I think if you are choosing to share your experience and relate it to the OP, that it not a narissistic response. I agree, and try to do the same...give my experience then relate it to the OP's question or content. I see it as giving "supporting evidence"...My experience, knowledge, story etc "supports" why am I saying what I'm saying to the OP.
I definitely appreciate those types of responses to my posts.

What I was getting at in my OP, is when someone posts something, that is upsetting to them, and someone responses ONLY to say that they do not have to deal with that challenge. That is the repliers only point.

This is different from "I have not dealt with that hardship, but :hug: or support.

Its also different from "I have the opposite situation, which lets me see the positive parts of the OPs situation" example: since your parents are gone even though it must have been hard, it has let you assert you independence and become strong in a way I have not since I still have mine."

And I'm not entirely sure if what I was talking about is the nariccistic reply, athough I loved that article!!! I would expect a narccistic reply to the parent post to be more of a: "Parents really suck though! the other day my dad grounded me for a month because he's a tool"...In that response, the replier completely ingnores the OP and their situation and just launches into their own parental issues.


What I was getting at specifically were replies that only serve the purpose of telling the OP that they, the replier, are another person on the planet that does not have to deal with such hardships. I think when someone has a hardship, especially an unusually one (wild jackals!! :D) they are already aware that most people have not had to overcome such tramatic experiences. And they are likely in contact daily with people (coworkers, friends etc) that inadvertantly remind the OP that other people "have it better". i.e. OP is at work and coworker talks about how her and her mom have a mother daughters day once a month. OP is reminded again that she did not have a mom growing up.

When the OP comes to a board to say, "hey I never had any parents, I'm so hurt by this" and another poster responds with "I can't imagine that! My parents are my whole life, and I love them and I could never have grown up to be who I am with out them!" It does not offer comfort for the OP, it only states "I am another person that had it better than you"...

I'm really picking it apart now. :dizzy: I made the post humerously in response to something I read on this pregnancy board. I just don't think simply telling the OP that you don't have to deal with their challenge is effective or supportive. Now had the replier said something supportive, given a different point of view, or elaborated, then it really wouldn't have been so bad.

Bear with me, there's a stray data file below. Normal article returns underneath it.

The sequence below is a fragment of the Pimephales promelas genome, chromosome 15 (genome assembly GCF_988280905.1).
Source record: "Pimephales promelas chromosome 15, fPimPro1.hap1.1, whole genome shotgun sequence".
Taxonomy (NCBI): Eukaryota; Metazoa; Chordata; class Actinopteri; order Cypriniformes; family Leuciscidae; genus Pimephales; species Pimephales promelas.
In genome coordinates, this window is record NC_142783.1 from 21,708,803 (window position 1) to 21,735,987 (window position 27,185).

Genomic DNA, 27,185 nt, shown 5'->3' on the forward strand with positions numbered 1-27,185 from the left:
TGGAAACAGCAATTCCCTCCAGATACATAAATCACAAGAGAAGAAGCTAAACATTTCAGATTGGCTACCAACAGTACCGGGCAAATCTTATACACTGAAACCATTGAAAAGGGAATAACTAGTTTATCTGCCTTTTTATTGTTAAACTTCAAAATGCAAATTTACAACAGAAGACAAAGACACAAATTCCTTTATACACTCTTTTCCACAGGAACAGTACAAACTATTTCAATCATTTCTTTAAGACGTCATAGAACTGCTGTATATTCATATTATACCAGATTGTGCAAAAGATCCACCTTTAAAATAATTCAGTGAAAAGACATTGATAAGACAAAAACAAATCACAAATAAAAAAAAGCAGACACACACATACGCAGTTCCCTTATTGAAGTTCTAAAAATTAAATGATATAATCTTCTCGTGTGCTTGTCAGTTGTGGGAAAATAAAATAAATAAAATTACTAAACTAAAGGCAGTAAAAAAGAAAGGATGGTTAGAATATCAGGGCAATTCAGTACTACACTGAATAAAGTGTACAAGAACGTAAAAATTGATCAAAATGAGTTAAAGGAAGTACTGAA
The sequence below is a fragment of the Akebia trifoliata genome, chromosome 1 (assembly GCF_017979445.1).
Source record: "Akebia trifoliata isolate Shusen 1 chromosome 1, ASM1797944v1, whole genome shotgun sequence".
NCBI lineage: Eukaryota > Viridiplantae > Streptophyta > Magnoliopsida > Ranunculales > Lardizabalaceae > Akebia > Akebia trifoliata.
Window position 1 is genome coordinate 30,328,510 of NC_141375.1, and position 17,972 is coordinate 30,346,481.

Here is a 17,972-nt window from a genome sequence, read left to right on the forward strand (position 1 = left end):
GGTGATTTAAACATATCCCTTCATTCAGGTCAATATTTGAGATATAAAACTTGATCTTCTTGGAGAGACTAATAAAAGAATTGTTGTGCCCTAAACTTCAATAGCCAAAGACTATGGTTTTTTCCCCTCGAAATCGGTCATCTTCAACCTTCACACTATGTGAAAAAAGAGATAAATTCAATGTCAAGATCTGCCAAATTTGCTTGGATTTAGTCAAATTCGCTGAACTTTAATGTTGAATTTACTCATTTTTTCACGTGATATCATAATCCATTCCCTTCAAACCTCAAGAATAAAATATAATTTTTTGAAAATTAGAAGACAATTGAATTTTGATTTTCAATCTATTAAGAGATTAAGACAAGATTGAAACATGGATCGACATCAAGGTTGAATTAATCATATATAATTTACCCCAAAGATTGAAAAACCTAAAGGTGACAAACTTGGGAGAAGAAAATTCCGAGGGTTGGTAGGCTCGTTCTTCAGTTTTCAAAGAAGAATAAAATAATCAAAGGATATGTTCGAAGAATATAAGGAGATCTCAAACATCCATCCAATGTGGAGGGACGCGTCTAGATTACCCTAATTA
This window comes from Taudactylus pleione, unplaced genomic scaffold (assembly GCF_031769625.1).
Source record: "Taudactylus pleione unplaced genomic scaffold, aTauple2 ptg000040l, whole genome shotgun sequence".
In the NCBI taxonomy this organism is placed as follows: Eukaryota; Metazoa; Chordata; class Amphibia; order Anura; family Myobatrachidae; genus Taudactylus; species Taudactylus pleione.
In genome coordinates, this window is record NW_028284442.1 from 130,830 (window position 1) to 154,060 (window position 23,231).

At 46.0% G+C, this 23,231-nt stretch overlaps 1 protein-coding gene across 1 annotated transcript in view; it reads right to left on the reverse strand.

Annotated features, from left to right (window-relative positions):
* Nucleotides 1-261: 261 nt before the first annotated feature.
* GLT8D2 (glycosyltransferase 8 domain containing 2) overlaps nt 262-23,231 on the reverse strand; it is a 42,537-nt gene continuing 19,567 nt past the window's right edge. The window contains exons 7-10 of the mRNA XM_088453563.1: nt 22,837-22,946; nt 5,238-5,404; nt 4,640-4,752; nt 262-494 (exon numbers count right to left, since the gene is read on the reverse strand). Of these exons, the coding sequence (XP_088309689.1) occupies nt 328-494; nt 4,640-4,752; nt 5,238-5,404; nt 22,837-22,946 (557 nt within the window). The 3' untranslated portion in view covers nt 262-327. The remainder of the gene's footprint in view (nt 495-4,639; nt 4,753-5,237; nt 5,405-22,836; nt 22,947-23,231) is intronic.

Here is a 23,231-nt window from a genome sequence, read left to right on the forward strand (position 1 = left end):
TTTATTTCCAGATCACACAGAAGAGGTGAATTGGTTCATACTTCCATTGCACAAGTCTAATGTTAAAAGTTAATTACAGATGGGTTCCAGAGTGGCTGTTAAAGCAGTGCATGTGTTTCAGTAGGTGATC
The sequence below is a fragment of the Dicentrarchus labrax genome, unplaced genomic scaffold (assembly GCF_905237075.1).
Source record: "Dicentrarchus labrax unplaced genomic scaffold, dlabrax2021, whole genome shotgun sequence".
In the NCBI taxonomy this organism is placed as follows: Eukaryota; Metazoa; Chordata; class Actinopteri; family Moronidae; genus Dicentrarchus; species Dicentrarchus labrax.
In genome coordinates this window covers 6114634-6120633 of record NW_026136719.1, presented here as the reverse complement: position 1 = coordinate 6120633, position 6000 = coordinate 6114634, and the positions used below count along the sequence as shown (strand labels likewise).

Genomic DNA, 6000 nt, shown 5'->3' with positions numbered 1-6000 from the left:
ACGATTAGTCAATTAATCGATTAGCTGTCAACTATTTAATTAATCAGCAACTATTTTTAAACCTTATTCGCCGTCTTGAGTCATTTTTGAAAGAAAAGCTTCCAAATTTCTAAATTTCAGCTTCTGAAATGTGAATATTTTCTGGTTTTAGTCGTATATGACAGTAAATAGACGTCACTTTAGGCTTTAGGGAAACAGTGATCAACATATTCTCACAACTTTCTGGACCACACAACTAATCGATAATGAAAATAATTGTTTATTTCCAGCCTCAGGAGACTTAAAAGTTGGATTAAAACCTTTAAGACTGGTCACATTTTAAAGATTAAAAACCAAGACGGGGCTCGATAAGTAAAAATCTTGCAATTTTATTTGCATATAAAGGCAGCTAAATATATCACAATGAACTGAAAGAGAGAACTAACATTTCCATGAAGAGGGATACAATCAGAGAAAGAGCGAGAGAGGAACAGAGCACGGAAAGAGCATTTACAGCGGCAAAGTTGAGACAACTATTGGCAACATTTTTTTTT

There was actually a post here a while back on the shrinking of the "girls" with weightloss and being "small". And topic was women posting about how since losing weight they are unhappy with their new small breasts. Then someone randomly posted how they lost 1 zillion pounds and their boobs were still a 59GGG...I'm exaggerating, but the point it they offered nothing to the thread except to state they they did not have this problem...and what does that accomplish? Nothing for the thread or OP, but I suspect this comes from the offender getting a boost in their own confindence/life/etc by stating to others that they do not have whatever problem/concern is being discussed. In other words, I don't think the motive is to be helpful, I think its for some type of self gain. However, I also supect that the poster doing that in many cases lacks the insight into this, and does not do it maliciously, but rather only feels the positive feelings associated with their reply post telling others about how their situation is not so glum.

Ok off my soap box now!:soap:

GlamourGirl827
07-18-2013, 12:24 PM
The truth is, they are trying to be supportive. It just comes out as insensitive. They are individuals who want to give support but lacking the life experience to have much merit in the situation, they say the first thing they can that seems supportive to their ears. They mean no harm in it. And at one time or another, we have ALL been guilty of it at least once. Don't take too much stock in it. If they said, "HA! HOW FUNNY! Mine only took 4 hours, no issues" THEN they are being an insensitive prick.

lol Yeah I really wasn't annoyed by it. I actually found it funny. I don't know why. I guess I fine it so obviously a "what was the point of that" post, that I think its funny...I am one of those people that find humor in weird places.